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An excerpt from www.HouseOfNames.com archives copyright © 2000 - 2017


Popkin is one of the oldest family names to come from the Anglo-Saxon tribes of Britain. It is derived from the name Os, which is a short form for several personal names, including Osgod, Osbeorn, and Osmær.Os is supplemented by the common diminutive suffix -kin.

Popkin Early Origins



The surname Popkin was first found in Herefordshire where they held a family seat from very ancient times, some say well before the Norman Conquest and the arrival of Duke William at Hastings in 1066 A.D.

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Popkin Spelling Variations


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Popkin Spelling Variations



Only recently has spelling become standardized in the English language. As the English language evolved in the Middle Ages, the spelling of names changed also. The name Popkin has undergone many spelling variations, including Hoskins, Hoskin, Hosken, Hoskyne, Hoskyns, Haskin, Haskins, Hasken, Haskyne and many more.

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Popkin Early History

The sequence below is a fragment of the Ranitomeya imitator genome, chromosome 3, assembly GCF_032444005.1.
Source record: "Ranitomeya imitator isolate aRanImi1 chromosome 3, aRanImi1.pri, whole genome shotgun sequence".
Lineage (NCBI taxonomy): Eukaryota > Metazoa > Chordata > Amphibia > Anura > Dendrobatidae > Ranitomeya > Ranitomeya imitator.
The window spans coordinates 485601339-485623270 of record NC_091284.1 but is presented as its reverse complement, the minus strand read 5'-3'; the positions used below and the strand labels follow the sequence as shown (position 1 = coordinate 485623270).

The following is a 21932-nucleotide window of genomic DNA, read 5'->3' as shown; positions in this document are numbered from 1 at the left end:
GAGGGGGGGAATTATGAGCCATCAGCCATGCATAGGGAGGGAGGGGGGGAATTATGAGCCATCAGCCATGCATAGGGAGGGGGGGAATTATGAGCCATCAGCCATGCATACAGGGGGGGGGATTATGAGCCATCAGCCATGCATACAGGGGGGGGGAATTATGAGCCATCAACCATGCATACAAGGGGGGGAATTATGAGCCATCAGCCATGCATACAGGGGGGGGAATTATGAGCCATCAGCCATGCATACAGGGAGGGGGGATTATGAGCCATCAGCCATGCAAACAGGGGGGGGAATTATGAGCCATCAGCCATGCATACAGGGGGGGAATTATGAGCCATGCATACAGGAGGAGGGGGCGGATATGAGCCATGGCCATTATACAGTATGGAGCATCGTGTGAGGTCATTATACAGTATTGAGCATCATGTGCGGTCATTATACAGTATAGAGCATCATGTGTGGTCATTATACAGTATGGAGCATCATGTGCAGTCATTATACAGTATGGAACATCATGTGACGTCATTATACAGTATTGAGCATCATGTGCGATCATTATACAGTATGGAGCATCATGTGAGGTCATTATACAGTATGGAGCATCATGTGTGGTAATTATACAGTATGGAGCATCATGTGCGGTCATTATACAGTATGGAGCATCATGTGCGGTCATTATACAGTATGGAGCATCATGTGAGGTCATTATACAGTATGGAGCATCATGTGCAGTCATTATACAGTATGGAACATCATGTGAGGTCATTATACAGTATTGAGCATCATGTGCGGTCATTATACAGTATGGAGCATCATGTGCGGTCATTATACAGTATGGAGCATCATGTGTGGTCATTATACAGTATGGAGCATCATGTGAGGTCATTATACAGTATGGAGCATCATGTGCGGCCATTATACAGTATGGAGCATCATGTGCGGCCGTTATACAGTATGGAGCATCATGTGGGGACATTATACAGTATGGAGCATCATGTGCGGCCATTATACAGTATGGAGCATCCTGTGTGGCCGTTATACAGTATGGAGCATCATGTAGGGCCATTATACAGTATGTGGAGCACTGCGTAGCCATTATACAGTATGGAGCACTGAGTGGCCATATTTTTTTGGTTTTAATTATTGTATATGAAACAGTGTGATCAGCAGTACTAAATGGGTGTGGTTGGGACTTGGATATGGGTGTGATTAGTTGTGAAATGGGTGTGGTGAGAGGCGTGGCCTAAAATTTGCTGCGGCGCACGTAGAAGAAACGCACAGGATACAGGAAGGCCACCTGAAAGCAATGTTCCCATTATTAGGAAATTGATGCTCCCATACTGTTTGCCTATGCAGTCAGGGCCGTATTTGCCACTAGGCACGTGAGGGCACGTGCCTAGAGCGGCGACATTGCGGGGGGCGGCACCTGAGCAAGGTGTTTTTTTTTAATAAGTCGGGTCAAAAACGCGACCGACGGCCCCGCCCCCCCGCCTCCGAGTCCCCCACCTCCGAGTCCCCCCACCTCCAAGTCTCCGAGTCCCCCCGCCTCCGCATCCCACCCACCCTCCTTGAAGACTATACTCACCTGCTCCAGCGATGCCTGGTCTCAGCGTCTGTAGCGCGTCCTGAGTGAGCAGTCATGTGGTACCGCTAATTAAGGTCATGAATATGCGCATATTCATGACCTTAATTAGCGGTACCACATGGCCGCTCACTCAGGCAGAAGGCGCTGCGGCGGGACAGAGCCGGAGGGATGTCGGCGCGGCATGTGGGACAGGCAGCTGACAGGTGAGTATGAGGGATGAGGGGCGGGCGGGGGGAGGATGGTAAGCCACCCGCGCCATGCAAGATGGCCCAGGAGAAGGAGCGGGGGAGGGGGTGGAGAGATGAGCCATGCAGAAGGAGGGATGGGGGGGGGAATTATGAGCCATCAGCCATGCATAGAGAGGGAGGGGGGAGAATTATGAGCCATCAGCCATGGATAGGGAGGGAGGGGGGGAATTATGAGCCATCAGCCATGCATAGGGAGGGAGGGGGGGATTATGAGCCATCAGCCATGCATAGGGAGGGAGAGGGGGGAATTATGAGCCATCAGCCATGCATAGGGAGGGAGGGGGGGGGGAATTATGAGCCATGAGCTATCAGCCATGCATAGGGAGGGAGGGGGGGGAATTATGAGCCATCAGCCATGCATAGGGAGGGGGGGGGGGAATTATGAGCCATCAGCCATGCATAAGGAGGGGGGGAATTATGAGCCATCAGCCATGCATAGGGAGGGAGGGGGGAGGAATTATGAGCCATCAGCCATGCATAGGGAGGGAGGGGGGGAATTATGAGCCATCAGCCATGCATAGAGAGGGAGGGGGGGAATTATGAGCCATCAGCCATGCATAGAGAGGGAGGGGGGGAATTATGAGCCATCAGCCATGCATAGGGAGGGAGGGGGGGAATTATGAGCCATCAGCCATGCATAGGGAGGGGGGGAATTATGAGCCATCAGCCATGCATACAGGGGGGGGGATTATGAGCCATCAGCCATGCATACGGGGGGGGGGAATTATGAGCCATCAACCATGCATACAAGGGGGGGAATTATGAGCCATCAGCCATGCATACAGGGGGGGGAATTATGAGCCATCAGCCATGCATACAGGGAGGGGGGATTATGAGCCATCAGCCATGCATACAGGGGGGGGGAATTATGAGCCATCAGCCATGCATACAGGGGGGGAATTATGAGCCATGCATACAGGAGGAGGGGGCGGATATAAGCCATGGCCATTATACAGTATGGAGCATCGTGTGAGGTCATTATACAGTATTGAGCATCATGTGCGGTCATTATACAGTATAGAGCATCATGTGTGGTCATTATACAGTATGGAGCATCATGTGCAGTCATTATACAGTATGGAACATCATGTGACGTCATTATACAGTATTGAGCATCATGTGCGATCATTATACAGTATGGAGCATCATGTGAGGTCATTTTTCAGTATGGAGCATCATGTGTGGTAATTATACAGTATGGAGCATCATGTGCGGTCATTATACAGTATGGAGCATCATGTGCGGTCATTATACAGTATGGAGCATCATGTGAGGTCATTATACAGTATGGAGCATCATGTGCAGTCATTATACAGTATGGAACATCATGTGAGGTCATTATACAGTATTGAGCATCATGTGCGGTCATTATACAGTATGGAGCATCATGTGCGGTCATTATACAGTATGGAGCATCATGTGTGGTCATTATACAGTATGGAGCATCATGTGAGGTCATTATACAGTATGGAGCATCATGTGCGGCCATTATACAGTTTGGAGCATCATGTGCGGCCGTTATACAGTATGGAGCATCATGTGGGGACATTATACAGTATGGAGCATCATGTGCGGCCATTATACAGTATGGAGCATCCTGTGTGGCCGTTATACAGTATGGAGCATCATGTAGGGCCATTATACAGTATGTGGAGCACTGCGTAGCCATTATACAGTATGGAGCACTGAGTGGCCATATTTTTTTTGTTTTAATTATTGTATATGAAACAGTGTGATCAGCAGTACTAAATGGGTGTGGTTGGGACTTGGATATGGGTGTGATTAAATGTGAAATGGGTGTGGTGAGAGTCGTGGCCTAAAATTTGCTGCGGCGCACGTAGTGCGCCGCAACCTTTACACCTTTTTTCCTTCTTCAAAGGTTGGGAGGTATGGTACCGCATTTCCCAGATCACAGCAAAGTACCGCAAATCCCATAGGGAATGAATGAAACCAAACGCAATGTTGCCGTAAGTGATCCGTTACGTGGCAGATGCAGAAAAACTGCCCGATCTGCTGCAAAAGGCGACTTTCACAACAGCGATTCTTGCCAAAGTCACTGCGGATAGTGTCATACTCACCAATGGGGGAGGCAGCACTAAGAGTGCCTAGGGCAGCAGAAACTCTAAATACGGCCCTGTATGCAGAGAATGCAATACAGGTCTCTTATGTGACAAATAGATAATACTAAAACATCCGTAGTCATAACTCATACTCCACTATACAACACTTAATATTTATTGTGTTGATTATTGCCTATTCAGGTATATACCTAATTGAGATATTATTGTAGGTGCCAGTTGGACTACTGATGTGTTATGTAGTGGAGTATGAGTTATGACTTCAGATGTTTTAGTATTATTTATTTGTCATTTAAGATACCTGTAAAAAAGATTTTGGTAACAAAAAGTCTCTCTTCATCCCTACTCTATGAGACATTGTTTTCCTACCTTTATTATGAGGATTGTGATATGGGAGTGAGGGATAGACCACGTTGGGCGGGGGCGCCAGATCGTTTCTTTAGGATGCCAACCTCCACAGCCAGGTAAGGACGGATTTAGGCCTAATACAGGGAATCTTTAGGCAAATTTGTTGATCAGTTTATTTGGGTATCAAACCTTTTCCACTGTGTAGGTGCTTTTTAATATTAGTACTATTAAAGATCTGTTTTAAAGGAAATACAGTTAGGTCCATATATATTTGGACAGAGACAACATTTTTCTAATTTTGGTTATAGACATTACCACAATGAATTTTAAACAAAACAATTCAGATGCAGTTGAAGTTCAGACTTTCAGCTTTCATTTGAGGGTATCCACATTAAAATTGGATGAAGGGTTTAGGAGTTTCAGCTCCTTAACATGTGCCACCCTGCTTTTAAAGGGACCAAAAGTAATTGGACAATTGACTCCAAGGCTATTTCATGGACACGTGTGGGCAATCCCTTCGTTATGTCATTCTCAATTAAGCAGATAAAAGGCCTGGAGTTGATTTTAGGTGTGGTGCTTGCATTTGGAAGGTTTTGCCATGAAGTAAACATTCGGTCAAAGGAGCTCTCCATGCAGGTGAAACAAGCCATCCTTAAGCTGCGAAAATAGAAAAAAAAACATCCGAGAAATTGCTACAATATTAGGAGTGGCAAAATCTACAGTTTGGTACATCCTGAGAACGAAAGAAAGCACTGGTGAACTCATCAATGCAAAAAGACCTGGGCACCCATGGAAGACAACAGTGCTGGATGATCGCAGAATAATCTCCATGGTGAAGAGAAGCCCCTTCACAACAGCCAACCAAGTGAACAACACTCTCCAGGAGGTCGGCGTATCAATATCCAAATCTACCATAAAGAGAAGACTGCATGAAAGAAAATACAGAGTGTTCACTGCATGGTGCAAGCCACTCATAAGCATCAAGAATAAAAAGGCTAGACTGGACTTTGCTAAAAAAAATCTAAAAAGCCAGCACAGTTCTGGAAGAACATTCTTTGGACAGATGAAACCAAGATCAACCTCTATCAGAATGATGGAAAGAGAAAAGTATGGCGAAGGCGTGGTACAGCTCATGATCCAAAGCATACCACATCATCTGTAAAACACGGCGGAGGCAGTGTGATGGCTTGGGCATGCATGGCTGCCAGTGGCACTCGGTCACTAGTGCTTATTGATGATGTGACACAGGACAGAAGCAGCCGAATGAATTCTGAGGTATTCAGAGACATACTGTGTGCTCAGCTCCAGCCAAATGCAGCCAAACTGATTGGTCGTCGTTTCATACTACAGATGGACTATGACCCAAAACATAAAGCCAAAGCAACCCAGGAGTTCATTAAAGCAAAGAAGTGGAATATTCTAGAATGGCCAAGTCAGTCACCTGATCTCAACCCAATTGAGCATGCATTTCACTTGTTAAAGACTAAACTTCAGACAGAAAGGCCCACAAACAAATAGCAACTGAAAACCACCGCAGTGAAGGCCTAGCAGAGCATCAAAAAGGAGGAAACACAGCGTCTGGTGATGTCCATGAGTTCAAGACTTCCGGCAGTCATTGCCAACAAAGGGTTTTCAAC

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Popkin Early History



This web page shows only a small excerpt of our Popkin research. Another 199 words (14 lines of text) covering the years 1566, 1638, 1694, 1764, 1609, 1680, 1640, 1654, 1646, 1648, 1634, 1705, 1682, 1683, 1675, 1711, 1677, 1767, 1717, 1722 and 1664 are included under the topic Early Popkin History in all our PDF Extended History products and printed products wherever possible.

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Popkin Early Notables (pre 1700)


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Popkin Early Notables (pre 1700)



Notables of the family at this time include Serjeant John Hoskins (1566-1638), who was an English poet, scholar of Greek, and politician; Jane Fenn Hoskens (1694-1764), English author and early immigrant to America; Sir Bennet Hoskyns, 1st Baronet (1609 - 1680) was an English politician, Member of Parliament for Wendover in...

Another 51 words (4 lines of text) are included under the topic Early Popkin Notables in all our PDF Extended History products and printed products wherever possible.

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The Great Migration


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The Great Migration